373403d1212507300-logan-lathes-scout-020-medium-.jpg
 

gjmontll

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Nov 5, 2012
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Looks like you have a great project there, hope you enjoy it. As I detailed in the thread on my 820, it took me about two years for the dis-assembly, repairs, paint stripping and repainting, and alignment. Tearing down and rebuilding every single sub-assembly sure gave me an education. I particularly enjoyed the capability for it to make parts to fix itself, e.g. found worn shafts in the QCGB, took measurements and made drawings, reassembled everything, turned new shafts, (mini-mill for the keyways), again disassemble, install new shafts, and one final reassembly.
 

viper0222

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Hi all! So the lathe bug finally bit, and I started my search a couple of months ago. Originally looked at Atlas/Craftsman models, but then started to really like the Logans. Had narrowed it down to wanting an 11" model, when a newer 10" popped up for sale close by. Long story short, I am the proud owner of my first lathe, a Logan 1821, built in 1957. Crusty and rusty, I am now in mid-refurbish, and having a ball. YouTube and these forums have changed the way one pursues a passion, and I have learned so much in so little time, it is just amazing. So, here are some pics for your perusal. Some are before, and some are after. Working on QCGB currently, still have the headstock, and motor assembly to go through. using WD40, EvapoRust, and ScotchBrite fine and ultra fine pads for the cleanup so far.

IMG_20160414_174803816_HDR.jpg IMG_20160425_093832378.jpg IMG_20160420_222555803.jpg IMG_20160420_222257530.jpg IMG_20160424_230239954.jpg
 

Silverbullet

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I have an 11"LOGAN lathe also. Had my girl for over 40 years. I'm sad to say I've been neglecting her. She needs cleaning oiling and showed some love but she always has done lots of good work. Pictures well if I ever get back to cleaning the garage , on hold because of weather. You see my being in the wheelchair causes me to not be able to keep warm. Last week I spent about 5 hrs, outside rebuilding my ramp on the back of my house. Took two days to get warmed up and it was only around 40 degrees. I truly wouldn't wish anyone had to suffer like I do. Even the doctor who caused my added paralysis I wouldn't wish this on. It's unbearable to stay this way if I wasn't so DERN strong I'd put an end to it. But I'm not a quitter I'm not done fighting have an atlas horizontal I'm trying to get . Hopefully with some help from my buddy Larry , ill work a repair deal for driving to pick it up. I've only one picture of the atlas mill but it looks complete but no legs or wood top showed. People who run adds on craigslist don't answer my emails I've missed many great deals. There's a 12" whipp shaper for $250.00 near me , no answers to my inquiries. I've got many adds on there and no responses guess people don't want woodworking tools or good wood.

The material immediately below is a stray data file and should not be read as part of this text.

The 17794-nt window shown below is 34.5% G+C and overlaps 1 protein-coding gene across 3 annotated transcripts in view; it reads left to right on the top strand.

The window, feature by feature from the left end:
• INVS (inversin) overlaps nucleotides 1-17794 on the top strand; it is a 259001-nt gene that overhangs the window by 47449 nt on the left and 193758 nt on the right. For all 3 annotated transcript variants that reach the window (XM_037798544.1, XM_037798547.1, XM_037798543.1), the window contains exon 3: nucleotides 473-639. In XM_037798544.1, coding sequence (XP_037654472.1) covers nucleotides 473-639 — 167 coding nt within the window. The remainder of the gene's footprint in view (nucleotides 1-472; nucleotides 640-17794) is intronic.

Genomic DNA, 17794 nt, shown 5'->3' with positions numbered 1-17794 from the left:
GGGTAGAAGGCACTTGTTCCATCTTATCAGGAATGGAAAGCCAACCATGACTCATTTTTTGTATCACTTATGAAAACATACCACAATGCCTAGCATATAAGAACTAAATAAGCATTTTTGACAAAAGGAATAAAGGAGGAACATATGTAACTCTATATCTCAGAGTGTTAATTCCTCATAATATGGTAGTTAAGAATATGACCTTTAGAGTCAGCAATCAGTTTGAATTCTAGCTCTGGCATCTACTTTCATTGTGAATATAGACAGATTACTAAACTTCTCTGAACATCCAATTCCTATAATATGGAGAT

LarryTheKing

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Jan 19, 2015
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Rebuilt this 11" Logan a couple of years ago. Model 1957
Complete tear down, replaced or repaired a couple pieces, added a VFD, and a clean coat of paint.
The lathe has been a pure joy to use.

Edit: Added a picture with the turret installed

DSC05699.jpg DSC05695.jpg IMG_20161226_175942.jpg
 
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T. J.

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Oct 31, 2015
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Welcome wurkenman, and nice lathe! If you haven't already found it, you'll want to take a look at the Logan site: www.lathe.com. You can look up your date of manufacture by serial number. They also sell replacement parts.
 

ACHiPo

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A 6" vise is overkill for a RF45 style mill. A 4" is more appropiate for that size mill & IMO 5" max. I have a 5" GMT vise on my PM45 & it's slightly too big. Not enough Y axis travel to make use of the 5" full capacity. Better to save your money rather than getting something too big & most importantly the weight. I take my vise of the table quite often, a 6" is still light enough for me to be carried by hand but I'm glad I have a 5". I also have a 4" vise as well. I prefer the 5" though.